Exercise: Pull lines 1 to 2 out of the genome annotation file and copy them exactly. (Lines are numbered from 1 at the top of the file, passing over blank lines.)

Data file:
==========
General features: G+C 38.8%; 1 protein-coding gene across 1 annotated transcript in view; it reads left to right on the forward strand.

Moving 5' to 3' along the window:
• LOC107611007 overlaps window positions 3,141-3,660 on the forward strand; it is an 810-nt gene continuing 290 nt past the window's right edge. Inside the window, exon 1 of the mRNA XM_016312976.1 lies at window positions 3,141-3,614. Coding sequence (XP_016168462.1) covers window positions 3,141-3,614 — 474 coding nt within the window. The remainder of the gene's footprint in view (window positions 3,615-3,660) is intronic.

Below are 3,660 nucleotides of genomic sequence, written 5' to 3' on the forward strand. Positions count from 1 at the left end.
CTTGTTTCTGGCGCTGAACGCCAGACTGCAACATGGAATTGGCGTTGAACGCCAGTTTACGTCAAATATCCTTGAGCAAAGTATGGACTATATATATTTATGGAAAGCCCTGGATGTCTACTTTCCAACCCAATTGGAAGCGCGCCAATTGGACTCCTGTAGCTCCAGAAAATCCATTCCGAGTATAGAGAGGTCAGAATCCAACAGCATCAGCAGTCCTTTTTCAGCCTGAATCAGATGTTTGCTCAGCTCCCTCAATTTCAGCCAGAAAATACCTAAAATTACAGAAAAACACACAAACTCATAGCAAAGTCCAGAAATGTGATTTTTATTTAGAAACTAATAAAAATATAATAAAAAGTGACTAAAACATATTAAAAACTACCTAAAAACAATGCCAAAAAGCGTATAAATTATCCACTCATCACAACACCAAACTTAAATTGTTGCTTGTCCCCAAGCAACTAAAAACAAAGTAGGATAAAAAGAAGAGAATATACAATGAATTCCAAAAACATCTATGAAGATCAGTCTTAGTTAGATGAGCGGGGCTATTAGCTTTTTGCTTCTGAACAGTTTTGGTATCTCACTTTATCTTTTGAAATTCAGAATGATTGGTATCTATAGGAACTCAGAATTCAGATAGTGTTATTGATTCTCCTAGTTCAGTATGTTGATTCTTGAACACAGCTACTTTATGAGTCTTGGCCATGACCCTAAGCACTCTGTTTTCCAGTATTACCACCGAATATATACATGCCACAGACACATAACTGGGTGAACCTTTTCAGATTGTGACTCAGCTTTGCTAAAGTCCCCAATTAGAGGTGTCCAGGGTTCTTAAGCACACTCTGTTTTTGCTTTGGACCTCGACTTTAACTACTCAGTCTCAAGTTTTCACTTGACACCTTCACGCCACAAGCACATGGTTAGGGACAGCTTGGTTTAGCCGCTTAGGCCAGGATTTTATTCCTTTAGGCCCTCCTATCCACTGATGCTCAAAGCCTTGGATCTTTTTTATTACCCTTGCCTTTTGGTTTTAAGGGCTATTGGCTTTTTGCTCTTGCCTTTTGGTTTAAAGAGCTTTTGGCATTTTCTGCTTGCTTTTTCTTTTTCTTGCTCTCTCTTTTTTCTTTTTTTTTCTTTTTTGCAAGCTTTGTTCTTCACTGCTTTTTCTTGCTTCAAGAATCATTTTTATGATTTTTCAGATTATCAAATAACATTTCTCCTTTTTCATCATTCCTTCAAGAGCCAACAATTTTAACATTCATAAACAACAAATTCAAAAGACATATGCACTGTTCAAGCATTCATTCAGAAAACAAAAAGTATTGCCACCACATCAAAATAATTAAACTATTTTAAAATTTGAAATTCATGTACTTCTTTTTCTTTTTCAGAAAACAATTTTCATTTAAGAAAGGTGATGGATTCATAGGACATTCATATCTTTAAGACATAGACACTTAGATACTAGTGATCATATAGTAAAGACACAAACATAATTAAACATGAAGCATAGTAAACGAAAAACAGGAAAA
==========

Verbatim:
General features: G+C 38.8%; 1 protein-coding gene across 1 annotated transcript in view; it reads left to right on the forward strand.

Moving 5' to 3' along the window: